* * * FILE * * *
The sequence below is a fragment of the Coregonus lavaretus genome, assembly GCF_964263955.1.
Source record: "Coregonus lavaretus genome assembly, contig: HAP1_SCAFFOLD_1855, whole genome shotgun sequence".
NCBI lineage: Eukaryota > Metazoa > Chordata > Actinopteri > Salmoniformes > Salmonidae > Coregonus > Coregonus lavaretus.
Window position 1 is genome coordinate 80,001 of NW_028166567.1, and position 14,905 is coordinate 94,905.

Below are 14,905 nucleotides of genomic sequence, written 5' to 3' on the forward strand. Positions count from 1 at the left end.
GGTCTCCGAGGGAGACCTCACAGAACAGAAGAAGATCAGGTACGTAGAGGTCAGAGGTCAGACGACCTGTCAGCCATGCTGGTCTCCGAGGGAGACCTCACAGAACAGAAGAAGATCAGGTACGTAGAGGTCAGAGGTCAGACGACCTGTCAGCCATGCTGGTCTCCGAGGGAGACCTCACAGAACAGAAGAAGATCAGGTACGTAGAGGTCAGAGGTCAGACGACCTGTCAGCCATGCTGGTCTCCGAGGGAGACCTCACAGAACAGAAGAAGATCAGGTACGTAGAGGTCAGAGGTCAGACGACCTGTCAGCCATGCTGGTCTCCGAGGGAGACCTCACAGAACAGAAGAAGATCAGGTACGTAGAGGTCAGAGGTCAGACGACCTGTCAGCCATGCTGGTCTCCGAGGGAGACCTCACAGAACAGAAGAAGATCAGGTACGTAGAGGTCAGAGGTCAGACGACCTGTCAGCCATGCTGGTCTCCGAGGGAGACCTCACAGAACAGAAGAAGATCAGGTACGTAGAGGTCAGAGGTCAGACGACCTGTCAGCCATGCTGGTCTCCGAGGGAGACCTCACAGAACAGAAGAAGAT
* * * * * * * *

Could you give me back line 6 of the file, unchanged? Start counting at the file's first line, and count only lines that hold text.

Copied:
GGTCTCCGAGGGAGACCTCACAGAACAGAAGAAGATCAGGTACGTAGAGGTCAGAGGTCAGACGACCTGTCAGCCATGCTGGTCTCCGAGGGAGACCTCACAGAACAGAAGAAGATCAGGTACGTAGAGGTCAGAGGTCAGACGACCTGTCAGCCATGCTGGTCTCCGAGGGAGACCTCACAGAACAGAAGAAGATCAGGTACGTAGAGGTCAGAGGTCAGACGACCTGTCAGCCATGCTGGTCTCCGAGGGAGACCTCACAGAACAGAAGAAGATCAGGTACGTAGAGGTCAGAGGTCAGACGACCTGTCAGCCATGCTGGTCTCCGAGGGAGACCTCACAGAACAGAAGAAGATCAGGTACGTAGAGGTCAGAGGTCAGACGACCTGTCAGCCATGCTGGTCTCCGAGGGAGACCTCACAGAACAGAAGAAGATCAGGTACGTAGAGGTCAGAGGTCAGACGACCTGTCAGCCATGCTGGTCTCCGAGGGAGACCTCACAGAACAGAAGAAGATCAGGTACGTAGAGGTCAGAGGTCAGACGACCTGTCAGCCATGCTGGTCTCCGAGGGAGACCTCACAGAACAGAAGAAGAT